Wednesday, January 18, 2017

21st Century Cures Act Allows Small Employers To Use HRA's To Fund Individual Medical Plans

The 21st Century Cures Act, in part, has removed barriers for qualified small employers (under 50 employees) wishing to allow employees to purchase Individual health plans and help pay the premiums on a pre-tax basis.  Previously, this practice was dis-allowed with stiff penalties for those that did.  

In an excerpt from a SHRM post dated December 13, 2016 by Stephen Miller:

President Barack Obama on Dec. 13 signed into law the 21st Century Cures Act, which will let small businesses use health reimbursement arrangements (HRAs) to fund employees who purchase individual health plans on the open market.
The bipartisan bill, which Congress passed Dec. 7, focuses primarily on speeding up drug approvals and making innovative treatments more accessible. But it also includes provisions that affect employer-provided health benefits, specifically using HRAs to pay for nongroup plan premiums and ensuring that a health plan's mental health care benefits are equivalent to its physical health care benefits.
HRA Roadblock Removed
The legislation allows small employers with fewer than 50 full-time employees or equivalents that don't sponsor a group health plan to fund employee HRAs to pay for qualified out-of-pocket medical expenses and for nongroup plan health insurance premiums, including for plans purchased on public health care exchanges under the Affordable Care Act (ACA).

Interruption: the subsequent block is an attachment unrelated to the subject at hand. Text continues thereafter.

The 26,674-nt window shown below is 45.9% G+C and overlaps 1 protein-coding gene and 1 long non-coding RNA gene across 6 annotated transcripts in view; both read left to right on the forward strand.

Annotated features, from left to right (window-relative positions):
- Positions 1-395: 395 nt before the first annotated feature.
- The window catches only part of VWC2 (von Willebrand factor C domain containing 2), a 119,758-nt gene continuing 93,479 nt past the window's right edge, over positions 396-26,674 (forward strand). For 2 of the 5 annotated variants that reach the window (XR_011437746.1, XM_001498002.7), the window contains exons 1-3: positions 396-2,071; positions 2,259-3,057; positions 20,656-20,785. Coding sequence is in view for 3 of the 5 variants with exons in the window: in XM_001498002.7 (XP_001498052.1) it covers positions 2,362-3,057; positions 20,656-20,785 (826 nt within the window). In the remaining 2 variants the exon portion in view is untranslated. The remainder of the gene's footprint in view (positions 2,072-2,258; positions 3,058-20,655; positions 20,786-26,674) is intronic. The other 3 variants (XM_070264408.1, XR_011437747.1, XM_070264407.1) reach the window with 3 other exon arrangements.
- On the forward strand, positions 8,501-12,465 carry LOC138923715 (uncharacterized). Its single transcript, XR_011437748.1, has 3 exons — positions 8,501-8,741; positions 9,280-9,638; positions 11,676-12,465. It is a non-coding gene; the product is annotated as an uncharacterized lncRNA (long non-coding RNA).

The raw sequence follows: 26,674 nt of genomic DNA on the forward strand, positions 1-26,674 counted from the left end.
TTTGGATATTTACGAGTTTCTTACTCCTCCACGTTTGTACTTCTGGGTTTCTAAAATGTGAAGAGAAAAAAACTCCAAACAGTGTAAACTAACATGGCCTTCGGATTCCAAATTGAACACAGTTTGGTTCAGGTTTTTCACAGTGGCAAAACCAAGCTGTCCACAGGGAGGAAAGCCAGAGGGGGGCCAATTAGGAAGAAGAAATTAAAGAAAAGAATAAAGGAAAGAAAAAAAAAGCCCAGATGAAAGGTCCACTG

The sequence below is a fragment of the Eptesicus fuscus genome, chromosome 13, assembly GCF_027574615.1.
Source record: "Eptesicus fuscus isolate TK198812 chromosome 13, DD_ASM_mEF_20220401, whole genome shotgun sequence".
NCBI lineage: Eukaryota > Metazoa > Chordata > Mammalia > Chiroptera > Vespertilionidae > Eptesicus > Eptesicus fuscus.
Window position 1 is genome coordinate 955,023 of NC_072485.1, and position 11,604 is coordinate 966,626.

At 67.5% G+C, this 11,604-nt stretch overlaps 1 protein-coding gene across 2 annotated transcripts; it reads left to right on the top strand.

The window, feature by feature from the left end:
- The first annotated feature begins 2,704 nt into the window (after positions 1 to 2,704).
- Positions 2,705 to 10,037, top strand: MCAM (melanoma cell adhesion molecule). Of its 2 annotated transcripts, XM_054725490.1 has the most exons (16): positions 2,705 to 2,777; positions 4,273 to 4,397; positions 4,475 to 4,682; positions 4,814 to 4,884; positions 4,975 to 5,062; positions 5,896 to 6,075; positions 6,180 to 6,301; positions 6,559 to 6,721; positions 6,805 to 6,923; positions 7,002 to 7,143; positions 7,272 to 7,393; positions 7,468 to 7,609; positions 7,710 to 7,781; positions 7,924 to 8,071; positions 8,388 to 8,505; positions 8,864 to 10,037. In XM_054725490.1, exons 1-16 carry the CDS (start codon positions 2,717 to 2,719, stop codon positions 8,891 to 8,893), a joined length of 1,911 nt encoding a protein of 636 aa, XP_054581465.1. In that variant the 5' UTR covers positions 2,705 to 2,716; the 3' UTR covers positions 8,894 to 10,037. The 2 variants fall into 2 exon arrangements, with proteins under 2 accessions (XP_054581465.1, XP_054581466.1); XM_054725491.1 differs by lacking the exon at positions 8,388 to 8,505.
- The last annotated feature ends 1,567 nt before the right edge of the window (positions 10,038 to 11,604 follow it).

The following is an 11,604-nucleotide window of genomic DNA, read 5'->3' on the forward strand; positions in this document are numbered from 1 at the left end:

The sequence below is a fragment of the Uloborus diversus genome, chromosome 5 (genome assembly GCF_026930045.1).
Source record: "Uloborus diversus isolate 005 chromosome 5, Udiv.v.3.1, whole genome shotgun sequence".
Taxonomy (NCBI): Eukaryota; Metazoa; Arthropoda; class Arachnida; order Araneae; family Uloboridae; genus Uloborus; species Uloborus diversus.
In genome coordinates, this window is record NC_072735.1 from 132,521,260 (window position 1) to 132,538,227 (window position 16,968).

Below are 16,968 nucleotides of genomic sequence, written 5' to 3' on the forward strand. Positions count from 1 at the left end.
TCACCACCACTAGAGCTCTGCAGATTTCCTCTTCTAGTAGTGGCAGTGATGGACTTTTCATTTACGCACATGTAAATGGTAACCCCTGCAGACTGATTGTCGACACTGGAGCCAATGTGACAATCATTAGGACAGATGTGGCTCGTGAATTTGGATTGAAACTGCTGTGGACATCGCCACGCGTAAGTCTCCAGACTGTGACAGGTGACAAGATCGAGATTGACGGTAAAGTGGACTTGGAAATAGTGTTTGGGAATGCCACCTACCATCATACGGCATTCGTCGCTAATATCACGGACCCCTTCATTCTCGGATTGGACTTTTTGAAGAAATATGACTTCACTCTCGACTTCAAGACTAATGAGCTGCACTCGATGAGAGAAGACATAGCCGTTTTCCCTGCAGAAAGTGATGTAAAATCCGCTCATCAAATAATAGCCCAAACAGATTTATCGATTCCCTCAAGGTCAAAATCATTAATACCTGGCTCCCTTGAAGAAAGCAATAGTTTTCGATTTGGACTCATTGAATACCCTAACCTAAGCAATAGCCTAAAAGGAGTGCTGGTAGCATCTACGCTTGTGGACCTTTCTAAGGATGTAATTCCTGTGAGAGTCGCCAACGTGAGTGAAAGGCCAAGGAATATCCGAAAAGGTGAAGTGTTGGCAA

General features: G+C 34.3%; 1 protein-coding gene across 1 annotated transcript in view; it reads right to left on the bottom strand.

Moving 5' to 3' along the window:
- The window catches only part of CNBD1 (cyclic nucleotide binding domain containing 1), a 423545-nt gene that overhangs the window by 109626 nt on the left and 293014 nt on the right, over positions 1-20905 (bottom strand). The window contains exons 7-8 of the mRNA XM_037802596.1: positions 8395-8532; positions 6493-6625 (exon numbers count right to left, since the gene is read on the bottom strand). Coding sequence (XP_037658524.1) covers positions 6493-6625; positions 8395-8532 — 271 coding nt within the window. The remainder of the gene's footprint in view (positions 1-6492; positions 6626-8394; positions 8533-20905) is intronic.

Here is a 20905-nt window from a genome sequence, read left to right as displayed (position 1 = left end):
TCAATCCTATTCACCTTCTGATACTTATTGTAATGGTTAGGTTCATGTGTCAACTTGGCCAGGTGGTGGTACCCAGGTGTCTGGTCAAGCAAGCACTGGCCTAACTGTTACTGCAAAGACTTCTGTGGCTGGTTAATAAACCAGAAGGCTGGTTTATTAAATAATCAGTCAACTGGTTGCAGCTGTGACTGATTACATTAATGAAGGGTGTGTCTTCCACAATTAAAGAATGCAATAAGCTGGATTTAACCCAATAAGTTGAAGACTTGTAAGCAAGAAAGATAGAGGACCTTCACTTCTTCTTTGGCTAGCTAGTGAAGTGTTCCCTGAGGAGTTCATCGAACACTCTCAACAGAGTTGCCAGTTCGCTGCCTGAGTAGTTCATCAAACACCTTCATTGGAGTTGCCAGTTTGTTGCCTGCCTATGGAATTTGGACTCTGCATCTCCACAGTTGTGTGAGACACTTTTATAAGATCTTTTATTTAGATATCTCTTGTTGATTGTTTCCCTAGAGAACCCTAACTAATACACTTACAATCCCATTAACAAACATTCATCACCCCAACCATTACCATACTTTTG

Federal agencies' rules, in particular IRS Notice 2013-54 and DOL Technical Release 2013-03, have frustrated many small employers by preventing them from using so-called "stand-alone HRAs" to reimburse employees who buy nongroup health insurance coverage.
"Many employers were upset when the Obama administration shut down the ability for employers to just provide money on a pretax basis for employees to purchase their own health insurance on the open market—a trend that many saw as the wave of the future," said Brian Pinheiro, chair of the employee benefits group at law firm Ballard Spahr in Philadelphia.
The 21st Century Cures Act, which incorporates key elements of the proposed Small Business Healthcare Relief Act, creates a new type of HRA—the qualified small employer health reimbursement arrangement (QSEHRA). The legislation specifies that:
  • The maximum reimbursement for health expenses that small employers can provide through employee QSEHRAs is $4,950 for single coverage and $10,000 for family coverage, to be adjusted annually for inflation.
  • Small employers that choose to provide QSEHRAs must offer them to all full-time employees except those who have not yet completed 90 days of service, are under 25 years of age, or who are covered by a collective bargaining agreement for accident and health benefits. Part-time and seasonal workers may also be excluded.
  • Generally, an employer must make the same QSEHRA contributions for all eligible employees. However, amounts may vary based on the price of an insurance policy in the relevant individual health insurance market, which in turn can be based on the age of the employee and eligible family members, or the number of family members covered.